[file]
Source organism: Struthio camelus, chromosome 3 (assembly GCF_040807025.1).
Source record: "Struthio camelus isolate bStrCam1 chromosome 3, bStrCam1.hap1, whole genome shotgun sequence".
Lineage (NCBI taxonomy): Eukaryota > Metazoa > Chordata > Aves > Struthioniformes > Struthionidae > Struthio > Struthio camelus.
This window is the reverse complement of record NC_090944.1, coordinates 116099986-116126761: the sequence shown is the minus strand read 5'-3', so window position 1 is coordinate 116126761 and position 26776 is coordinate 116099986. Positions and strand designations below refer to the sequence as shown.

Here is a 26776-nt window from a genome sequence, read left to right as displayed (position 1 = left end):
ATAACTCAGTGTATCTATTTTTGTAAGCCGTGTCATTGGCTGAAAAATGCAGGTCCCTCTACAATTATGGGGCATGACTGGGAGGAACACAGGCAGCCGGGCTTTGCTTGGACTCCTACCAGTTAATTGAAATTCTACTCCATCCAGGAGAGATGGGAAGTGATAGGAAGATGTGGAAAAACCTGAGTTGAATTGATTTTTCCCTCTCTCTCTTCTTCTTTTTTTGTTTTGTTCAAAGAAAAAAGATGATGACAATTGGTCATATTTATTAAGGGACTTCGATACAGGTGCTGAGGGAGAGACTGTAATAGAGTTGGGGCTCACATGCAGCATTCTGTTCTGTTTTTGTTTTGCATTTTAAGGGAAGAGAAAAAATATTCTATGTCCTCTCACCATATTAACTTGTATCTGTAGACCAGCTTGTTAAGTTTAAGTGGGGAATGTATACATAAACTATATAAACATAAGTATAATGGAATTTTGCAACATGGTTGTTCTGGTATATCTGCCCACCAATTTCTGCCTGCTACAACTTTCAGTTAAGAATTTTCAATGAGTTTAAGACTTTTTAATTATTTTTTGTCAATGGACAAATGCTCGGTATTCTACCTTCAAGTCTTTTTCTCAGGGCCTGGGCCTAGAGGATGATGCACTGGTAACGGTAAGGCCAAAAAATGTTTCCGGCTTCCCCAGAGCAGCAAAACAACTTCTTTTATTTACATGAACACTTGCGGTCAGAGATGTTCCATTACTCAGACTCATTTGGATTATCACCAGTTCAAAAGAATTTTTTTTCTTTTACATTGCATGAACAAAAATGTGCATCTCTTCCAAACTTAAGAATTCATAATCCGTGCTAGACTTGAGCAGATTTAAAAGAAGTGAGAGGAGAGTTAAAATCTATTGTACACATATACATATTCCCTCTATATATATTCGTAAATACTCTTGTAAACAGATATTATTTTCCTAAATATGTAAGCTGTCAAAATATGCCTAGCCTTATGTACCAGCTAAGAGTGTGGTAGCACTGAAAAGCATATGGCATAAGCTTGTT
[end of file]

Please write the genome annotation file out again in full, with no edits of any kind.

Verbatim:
Source organism: Struthio camelus, chromosome 3 (assembly GCF_040807025.1).
Source record: "Struthio camelus isolate bStrCam1 chromosome 3, bStrCam1.hap1, whole genome shotgun sequence".
Lineage (NCBI taxonomy): Eukaryota > Metazoa > Chordata > Aves > Struthioniformes > Struthionidae > Struthio > Struthio camelus.
This window is the reverse complement of record NC_090944.1, coordinates 116099986-116126761: the sequence shown is the minus strand read 5'-3', so window position 1 is coordinate 116126761 and position 26776 is coordinate 116099986. Positions and strand designations below refer to the sequence as shown.

Here is a 26776-nt window from a genome sequence, read left to right as displayed (position 1 = left end):
ATAACTCAGTGTATCTATTTTTGTAAGCCGTGTCATTGGCTGAAAAATGCAGGTCCCTCTACAATTATGGGGCATGACTGGGAGGAACACAGGCAGCCGGGCTTTGCTTGGACTCCTACCAGTTAATTGAAATTCTACTCCATCCAGGAGAGATGGGAAGTGATAGGAAGATGTGGAAAAACCTGAGTTGAATTGATTTTTCCCTCTCTCTCTTCTTCTTTTTTTGTTTTGTTCAAAGAAAAAAGATGATGACAATTGGTCATATTTATTAAGGGACTTCGATACAGGTGCTGAGGGAGAGACTGTAATAGAGTTGGGGCTCACATGCAGCATTCTGTTCTGTTTTTGTTTTGCATTTTAAGGGAAGAGAAAAAATATTCTATGTCCTCTCACCATATTAACTTGTATCTGTAGACCAGCTTGTTAAGTTTAAGTGGGGAATGTATACATAAACTATATAAACATAAGTATAATGGAATTTTGCAACATGGTTGTTCTGGTATATCTGCCCACCAATTTCTGCCTGCTACAACTTTCAGTTAAGAATTTTCAATGAGTTTAAGACTTTTTAATTATTTTTTGTCAATGGACAAATGCTCGGTATTCTACCTTCAAGTCTTTTTCTCAGGGCCTGGGCCTAGAGGATGATGCACTGGTAACGGTAAGGCCAAAAAATGTTTCCGGCTTCCCCAGAGCAGCAAAACAACTTCTTTTATTTACATGAACACTTGCGGTCAGAGATGTTCCATTACTCAGACTCATTTGGATTATCACCAGTTCAAAAGAATTTTTTTTCTTTTACATTGCATGAACAAAAATGTGCATCTCTTCCAAACTTAAGAATTCATAATCCGTGCTAGACTTGAGCAGATTTAAAAGAAGTGAGAGGAGAGTTAAAATCTATTGTACACATATACATATTCCCTCTATATATATTCGTAAATACTCTTGTAAACAGATATTATTTTCCTAAATATGTAAGCTGTCAAAATATGCCTAGCCTTATGTACCAGCTAAGAGTGTGGTAGCACTGAAAAGCATATGGCATAAGCTTGTT